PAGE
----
Hundreds of schoolchildren gathered at the former site of a residential school in Mission, B.C., on Friday to honour survivors and hear their stories.
The march through Fraser River Heritage Park, once home to St. Mary's Indian Residential School, marked Orange Shirt Day. The event honours Phyllis Jack Webstad, a Stswecem'c Xgat'tem First Nation elder who was stripped of a new orange shirt that she loved on her first day in a residential school.
In Mission, survivors told a crowd of 800 students about the abuse and humiliation they experienced in residential schools, as well as the hope they felt seeing so many children honour their experiences.
Joseph Ginger spent four years at St. Mary's and another eight at a residential school on Vancouver Island.
He told CBC News that he became physically ill the first time he returned to the former school site in Mission and avoided the park for many years after.
Now, he welcomes the chance to revisit the past and educate young people about a long, dark chapter of Canadian history that used to be hidden.
"I connect with the children, tell my story. I feel [their] empathy. I do it because I think I speak for other people in my family that are unable to get up and say what happened to them ... and the children that never made it out of these schools," Ginger said.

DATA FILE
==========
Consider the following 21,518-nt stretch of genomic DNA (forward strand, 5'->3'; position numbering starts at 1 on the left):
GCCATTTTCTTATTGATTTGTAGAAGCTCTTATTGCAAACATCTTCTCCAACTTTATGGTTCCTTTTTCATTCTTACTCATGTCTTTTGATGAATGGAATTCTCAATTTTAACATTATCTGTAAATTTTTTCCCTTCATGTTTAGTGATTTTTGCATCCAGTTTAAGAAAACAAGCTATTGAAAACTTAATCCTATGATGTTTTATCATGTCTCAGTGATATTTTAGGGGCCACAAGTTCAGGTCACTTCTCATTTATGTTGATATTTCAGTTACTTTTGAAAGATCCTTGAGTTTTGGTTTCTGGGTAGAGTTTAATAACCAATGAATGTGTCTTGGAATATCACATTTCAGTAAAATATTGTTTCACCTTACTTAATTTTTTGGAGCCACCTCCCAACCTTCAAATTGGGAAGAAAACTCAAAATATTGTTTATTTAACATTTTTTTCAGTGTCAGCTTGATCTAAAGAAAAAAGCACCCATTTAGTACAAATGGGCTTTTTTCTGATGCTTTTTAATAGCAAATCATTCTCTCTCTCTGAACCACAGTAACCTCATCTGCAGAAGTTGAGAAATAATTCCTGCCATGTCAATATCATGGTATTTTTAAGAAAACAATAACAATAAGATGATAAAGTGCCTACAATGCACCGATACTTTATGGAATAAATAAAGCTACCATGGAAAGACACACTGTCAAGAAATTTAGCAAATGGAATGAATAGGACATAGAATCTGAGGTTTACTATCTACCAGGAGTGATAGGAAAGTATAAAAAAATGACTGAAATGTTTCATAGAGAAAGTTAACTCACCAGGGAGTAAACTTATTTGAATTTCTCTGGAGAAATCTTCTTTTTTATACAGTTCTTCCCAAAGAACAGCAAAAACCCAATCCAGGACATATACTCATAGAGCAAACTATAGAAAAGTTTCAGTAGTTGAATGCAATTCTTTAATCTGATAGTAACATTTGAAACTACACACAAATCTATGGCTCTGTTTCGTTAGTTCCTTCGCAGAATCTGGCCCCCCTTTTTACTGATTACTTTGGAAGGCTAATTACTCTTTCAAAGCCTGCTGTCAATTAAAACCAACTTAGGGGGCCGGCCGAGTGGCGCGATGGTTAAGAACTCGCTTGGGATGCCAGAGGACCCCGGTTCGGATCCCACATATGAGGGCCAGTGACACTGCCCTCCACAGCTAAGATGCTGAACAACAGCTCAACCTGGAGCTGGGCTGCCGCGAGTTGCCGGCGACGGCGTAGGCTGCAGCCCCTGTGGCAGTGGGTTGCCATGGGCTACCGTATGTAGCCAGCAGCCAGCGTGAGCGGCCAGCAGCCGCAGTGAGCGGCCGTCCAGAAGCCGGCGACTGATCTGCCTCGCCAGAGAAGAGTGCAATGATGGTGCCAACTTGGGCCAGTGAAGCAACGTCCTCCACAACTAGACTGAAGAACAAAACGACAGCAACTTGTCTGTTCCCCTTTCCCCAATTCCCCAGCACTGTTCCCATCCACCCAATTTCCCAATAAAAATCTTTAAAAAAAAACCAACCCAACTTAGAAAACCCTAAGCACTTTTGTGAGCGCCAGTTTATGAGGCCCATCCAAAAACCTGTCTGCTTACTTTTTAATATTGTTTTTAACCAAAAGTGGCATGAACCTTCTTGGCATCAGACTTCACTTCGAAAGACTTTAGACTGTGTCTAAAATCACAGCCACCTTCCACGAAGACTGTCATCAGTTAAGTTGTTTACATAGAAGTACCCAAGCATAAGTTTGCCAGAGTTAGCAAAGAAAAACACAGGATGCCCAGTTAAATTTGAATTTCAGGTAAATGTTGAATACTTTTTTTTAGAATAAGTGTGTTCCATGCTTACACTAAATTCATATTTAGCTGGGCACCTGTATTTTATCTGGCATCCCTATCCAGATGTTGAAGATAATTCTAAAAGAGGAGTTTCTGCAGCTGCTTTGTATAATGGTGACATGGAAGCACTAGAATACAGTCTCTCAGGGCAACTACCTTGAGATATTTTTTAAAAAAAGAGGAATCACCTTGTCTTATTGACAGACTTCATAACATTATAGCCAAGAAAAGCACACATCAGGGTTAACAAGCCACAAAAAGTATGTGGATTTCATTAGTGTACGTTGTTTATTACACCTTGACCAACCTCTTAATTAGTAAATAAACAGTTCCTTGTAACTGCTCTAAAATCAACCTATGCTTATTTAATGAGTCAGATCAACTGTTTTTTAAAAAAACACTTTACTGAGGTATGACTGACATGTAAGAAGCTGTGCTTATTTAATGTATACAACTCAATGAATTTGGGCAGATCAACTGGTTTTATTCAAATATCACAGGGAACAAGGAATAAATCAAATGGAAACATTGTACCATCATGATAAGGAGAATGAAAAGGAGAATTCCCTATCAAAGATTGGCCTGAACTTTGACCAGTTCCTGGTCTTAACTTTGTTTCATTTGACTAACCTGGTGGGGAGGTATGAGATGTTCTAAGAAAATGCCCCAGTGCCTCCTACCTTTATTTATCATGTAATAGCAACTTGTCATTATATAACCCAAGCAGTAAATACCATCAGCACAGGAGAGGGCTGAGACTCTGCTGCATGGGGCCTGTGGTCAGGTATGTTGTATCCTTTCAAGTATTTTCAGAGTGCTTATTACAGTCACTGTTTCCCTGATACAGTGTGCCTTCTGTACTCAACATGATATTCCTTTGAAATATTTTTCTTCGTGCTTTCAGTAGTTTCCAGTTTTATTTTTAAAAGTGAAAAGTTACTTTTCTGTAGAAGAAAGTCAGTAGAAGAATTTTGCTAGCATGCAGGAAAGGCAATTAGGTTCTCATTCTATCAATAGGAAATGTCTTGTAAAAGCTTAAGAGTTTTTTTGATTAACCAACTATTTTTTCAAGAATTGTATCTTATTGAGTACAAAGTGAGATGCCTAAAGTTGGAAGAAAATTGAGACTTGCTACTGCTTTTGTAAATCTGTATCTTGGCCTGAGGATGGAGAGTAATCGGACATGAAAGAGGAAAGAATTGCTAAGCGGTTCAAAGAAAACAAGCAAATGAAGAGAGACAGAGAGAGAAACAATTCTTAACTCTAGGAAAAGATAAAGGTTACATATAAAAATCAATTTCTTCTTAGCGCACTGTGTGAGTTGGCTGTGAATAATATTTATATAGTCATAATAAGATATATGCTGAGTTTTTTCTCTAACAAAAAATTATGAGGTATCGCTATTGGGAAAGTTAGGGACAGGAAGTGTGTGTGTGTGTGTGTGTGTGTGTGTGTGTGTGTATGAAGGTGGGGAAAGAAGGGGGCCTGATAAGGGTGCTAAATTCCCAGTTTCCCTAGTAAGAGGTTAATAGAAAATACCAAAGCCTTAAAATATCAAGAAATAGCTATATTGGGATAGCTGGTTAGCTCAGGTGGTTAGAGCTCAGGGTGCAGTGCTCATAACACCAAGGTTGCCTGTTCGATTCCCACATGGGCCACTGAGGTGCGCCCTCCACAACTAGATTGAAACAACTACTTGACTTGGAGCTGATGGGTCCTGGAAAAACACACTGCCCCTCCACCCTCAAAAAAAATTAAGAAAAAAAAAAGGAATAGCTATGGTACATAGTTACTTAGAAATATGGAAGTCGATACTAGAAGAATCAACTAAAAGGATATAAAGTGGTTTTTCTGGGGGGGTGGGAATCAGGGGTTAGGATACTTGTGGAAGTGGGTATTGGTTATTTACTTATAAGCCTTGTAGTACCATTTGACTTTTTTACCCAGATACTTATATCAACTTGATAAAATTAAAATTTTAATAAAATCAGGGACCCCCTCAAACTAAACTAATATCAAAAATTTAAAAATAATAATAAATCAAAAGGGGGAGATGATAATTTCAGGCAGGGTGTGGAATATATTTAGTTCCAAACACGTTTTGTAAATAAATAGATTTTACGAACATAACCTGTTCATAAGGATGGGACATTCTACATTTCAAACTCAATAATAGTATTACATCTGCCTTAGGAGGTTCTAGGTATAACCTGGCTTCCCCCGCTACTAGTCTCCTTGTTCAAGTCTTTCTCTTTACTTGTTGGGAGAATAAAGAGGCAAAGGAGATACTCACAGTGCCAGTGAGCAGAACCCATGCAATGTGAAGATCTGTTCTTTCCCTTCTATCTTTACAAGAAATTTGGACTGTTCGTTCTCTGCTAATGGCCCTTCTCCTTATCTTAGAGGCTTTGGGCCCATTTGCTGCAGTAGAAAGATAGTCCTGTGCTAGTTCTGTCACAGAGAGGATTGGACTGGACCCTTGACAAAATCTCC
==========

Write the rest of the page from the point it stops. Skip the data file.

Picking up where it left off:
"I like to share with the youth that they shine some light on our way of life, and if they continue to do so, it'll make everything much better in the educational system for Aboriginal peoples."
Survivors' stories are key
The details of what happened in Canada's residential school system can be grim, but survivors' stories are the key to teaching them to children, according to Vivian Searwar, vice principal at Mission's Hatzic Elementary School.
"There are so many books that you can access these days that have been written by residential school survivors — picture books and novels — and I think that's the way to help our students understand," she said.
Orange Shirt Day officially falls on Saturday, and events will be held across Canada to mark the occasion.
With files from Jesse Johnston